For 20 years, experts have relied on the human genome reference as a genetic benchmark for the study of biology, disease, evolution, and more. It's considered one of the greatest scientific achievements of the 21st century.

Now we've got something even better.

Scientists have just unveiled the first draft of the human pangenome, a much more diverse collection of 47 distinct genomes from different ancestral backgrounds, as opposed to a smaller number of genomes combined into one 'average' reference guide.

It's another major landmark in the field, and will substantially improve attempts to track down the DNA variations that cause all kinds of health conditions, which is handy for tracking down treatments.

Pangenome map
The new draft pangenome reference contains 47 genomes instead of one. (National Human Genome Research Institute)

The work has been carried out by a collection of 14 different institutions called the the Human Pangenome Reference Consortium using data taken from the 1,000 Genomes Project catalog. This data was then processed using advanced computational techniques to be more organized and easier to reference.

"We are introducing more diversity and equity into the reference by sampling diverse human beings and including them in this structure that everyone can use," says biomolecular engineer Benedict Paten, from the University of California, Santa Cruz.

"One genome isn't enough to represent everybody – the pangenome will ultimately be something that is inclusive and representative."

Pangenome reference
The pangenome gives researchers more reference points. (University of California, Santa Cruz)

Our genomes are more than 99 percent identical. But that single percent of difference accounts for a significant part of makes each individual human being unique (identical twins aside). One single reference point isn't enough to cover all of those variations.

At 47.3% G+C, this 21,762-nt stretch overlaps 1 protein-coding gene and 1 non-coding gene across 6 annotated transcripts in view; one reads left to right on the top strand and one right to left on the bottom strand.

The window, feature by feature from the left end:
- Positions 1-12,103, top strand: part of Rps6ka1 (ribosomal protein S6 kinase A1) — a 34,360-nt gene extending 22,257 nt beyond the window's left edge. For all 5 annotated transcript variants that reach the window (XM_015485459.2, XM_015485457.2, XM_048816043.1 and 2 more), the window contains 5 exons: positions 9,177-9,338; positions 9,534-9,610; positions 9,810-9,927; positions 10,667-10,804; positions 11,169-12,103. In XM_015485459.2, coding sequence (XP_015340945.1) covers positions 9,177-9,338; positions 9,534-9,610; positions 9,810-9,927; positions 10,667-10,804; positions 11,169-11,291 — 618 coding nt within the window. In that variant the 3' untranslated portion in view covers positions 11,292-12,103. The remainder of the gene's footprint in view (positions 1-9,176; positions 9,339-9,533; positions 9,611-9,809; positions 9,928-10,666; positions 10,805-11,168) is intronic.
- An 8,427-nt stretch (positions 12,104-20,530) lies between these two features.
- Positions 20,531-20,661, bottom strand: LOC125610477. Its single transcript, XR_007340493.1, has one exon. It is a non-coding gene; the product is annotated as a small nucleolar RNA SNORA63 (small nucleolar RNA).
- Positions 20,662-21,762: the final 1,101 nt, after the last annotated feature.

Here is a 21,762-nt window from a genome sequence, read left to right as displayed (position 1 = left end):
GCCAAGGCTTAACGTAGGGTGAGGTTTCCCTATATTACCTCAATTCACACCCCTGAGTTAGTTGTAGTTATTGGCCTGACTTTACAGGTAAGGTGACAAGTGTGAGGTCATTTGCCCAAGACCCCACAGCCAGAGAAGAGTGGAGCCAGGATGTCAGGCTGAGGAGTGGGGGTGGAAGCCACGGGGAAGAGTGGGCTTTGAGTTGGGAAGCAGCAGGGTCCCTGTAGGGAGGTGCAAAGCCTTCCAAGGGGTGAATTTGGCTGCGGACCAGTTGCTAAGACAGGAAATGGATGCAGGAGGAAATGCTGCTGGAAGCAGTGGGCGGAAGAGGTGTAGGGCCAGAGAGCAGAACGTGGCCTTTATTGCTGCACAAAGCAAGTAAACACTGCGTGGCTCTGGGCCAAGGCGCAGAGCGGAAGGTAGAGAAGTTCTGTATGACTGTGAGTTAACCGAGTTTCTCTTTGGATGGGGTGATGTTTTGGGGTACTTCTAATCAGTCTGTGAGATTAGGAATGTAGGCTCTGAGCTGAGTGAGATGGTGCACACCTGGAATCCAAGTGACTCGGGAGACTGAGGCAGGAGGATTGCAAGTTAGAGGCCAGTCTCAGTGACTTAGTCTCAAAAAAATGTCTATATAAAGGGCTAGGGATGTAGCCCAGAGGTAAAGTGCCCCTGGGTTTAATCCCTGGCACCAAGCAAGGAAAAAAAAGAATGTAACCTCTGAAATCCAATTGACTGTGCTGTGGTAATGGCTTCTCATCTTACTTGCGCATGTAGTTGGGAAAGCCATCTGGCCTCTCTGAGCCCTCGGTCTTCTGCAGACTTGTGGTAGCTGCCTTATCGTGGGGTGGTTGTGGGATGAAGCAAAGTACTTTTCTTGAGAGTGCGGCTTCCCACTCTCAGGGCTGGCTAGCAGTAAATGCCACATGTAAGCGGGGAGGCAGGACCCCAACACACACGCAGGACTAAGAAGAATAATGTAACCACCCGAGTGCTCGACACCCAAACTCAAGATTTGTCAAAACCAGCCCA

However, the new pangenome can provide several different reference points at once, making it a much more diverse resource for researchers and medical professionals. This helps to remove reference bias, where an analysis is skewed by the data it's relying on.

The new model is 34 percent more accurate at finding small variants, and 104 percent better at finding large (or structural) variants – those that are most difficult to spot – the researchers report.

"Everyone has a unique genome, so using a single reference genome sequence for every person can lead to inequities in genomic analyses," says Adam Phillippy, a genomicist and computer scientist at the National Human Genome Research Institute in Maryland.

"For example, predicting a genetic disease might not work as well for someone whose genome is more different from the reference genome."

Another improvement the pangenome brings with it, thanks to its greater amount and diversity of data, is the ability to distinguish between parental setsof chromosomes – crucial for studying disease inheritance.

This new human pangenome is also going to require new methods of analysis and access, and the team behind it is committed to making it as accessible as possible, so that it can inspire all kinds of future research.

Bear in mind that this is still a first draft. Researchers are hoping to have some 350 genomes in the pangenome by the middle of 2024, making it an exciting time for geneticists, evolutionary biologists, medical researchers, and any other scientist keen to increase our understanding of our own bodies.

"The draft pangenome is an important proof of principle that we hope is going to influence a lot of people and get them thinking about the pangenome and how it might affect their work," says Paten.

"Looking ahead, we see a lot of engagement with other groups – it takes a lot of different people to build something that is going to become a big community resource."

The research has been published in Nature here, here, and here, and in Nature Biotechnology.